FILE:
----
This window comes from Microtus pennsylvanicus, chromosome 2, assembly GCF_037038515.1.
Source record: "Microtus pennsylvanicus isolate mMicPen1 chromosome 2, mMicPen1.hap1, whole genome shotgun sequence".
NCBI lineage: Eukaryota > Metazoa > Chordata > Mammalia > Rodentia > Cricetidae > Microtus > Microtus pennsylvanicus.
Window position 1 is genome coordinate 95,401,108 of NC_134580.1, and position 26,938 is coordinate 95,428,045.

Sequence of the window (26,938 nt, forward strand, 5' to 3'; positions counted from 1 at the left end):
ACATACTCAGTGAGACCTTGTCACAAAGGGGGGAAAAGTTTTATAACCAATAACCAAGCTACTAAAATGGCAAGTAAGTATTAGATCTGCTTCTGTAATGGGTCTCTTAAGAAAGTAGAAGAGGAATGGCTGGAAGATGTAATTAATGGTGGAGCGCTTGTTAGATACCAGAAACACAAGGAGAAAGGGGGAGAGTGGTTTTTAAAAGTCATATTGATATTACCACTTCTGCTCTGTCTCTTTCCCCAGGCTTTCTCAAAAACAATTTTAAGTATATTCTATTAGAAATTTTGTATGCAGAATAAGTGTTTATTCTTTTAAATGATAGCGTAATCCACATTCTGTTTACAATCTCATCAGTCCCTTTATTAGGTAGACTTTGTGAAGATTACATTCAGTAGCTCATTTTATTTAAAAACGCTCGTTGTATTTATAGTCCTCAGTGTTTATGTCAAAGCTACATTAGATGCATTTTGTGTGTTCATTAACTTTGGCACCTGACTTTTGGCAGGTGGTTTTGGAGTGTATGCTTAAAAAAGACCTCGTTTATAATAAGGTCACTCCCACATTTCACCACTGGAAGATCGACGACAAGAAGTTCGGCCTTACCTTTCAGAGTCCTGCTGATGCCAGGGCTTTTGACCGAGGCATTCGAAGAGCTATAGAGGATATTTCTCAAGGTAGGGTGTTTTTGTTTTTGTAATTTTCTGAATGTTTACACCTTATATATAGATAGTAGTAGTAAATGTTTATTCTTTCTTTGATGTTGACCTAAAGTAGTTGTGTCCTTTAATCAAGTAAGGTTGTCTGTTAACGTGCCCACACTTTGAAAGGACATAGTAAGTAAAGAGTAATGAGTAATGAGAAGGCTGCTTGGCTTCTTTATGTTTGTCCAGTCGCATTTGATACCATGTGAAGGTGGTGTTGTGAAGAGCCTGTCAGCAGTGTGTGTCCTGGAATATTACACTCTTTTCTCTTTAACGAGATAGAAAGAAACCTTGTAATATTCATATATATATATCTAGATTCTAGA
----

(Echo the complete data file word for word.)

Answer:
This window comes from Microtus pennsylvanicus, chromosome 2, assembly GCF_037038515.1.
Source record: "Microtus pennsylvanicus isolate mMicPen1 chromosome 2, mMicPen1.hap1, whole genome shotgun sequence".
NCBI lineage: Eukaryota > Metazoa > Chordata > Mammalia > Rodentia > Cricetidae > Microtus > Microtus pennsylvanicus.
Window position 1 is genome coordinate 95,401,108 of NC_134580.1, and position 26,938 is coordinate 95,428,045.

Sequence of the window (26,938 nt, forward strand, 5' to 3'; positions counted from 1 at the left end):
ACATACTCAGTGAGACCTTGTCACAAAGGGGGGAAAAGTTTTATAACCAATAACCAAGCTACTAAAATGGCAAGTAAGTATTAGATCTGCTTCTGTAATGGGTCTCTTAAGAAAGTAGAAGAGGAATGGCTGGAAGATGTAATTAATGGTGGAGCGCTTGTTAGATACCAGAAACACAAGGAGAAAGGGGGAGAGTGGTTTTTAAAAGTCATATTGATATTACCACTTCTGCTCTGTCTCTTTCCCCAGGCTTTCTCAAAAACAATTTTAAGTATATTCTATTAGAAATTTTGTATGCAGAATAAGTGTTTATTCTTTTAAATGATAGCGTAATCCACATTCTGTTTACAATCTCATCAGTCCCTTTATTAGGTAGACTTTGTGAAGATTACATTCAGTAGCTCATTTTATTTAAAAACGCTCGTTGTATTTATAGTCCTCAGTGTTTATGTCAAAGCTACATTAGATGCATTTTGTGTGTTCATTAACTTTGGCACCTGACTTTTGGCAGGTGGTTTTGGAGTGTATGCTTAAAAAAGACCTCGTTTATAATAAGGTCACTCCCACATTTCACCACTGGAAGATCGACGACAAGAAGTTCGGCCTTACCTTTCAGAGTCCTGCTGATGCCAGGGCTTTTGACCGAGGCATTCGAAGAGCTATAGAGGATATTTCTCAAGGTAGGGTGTTTTTGTTTTTGTAATTTTCTGAATGTTTACACCTTATATATAGATAGTAGTAGTAAATGTTTATTCTTTCTTTGATGTTGACCTAAAGTAGTTGTGTCCTTTAATCAAGTAAGGTTGTCTGTTAACGTGCCCACACTTTGAAAGGACATAGTAAGTAAAGAGTAATGAGTAATGAGAAGGCTGCTTGGCTTCTTTATGTTTGTCCAGTCGCATTTGATACCATGTGAAGGTGGTGTTGTGAAGAGCCTGTCAGCAGTGTGTGTCCTGGAATATTACACTCTTTTCTCTTTAACGAGATAGAAAGAAACCTTGTAATATTCATATATATATATCTAGATTCTAGA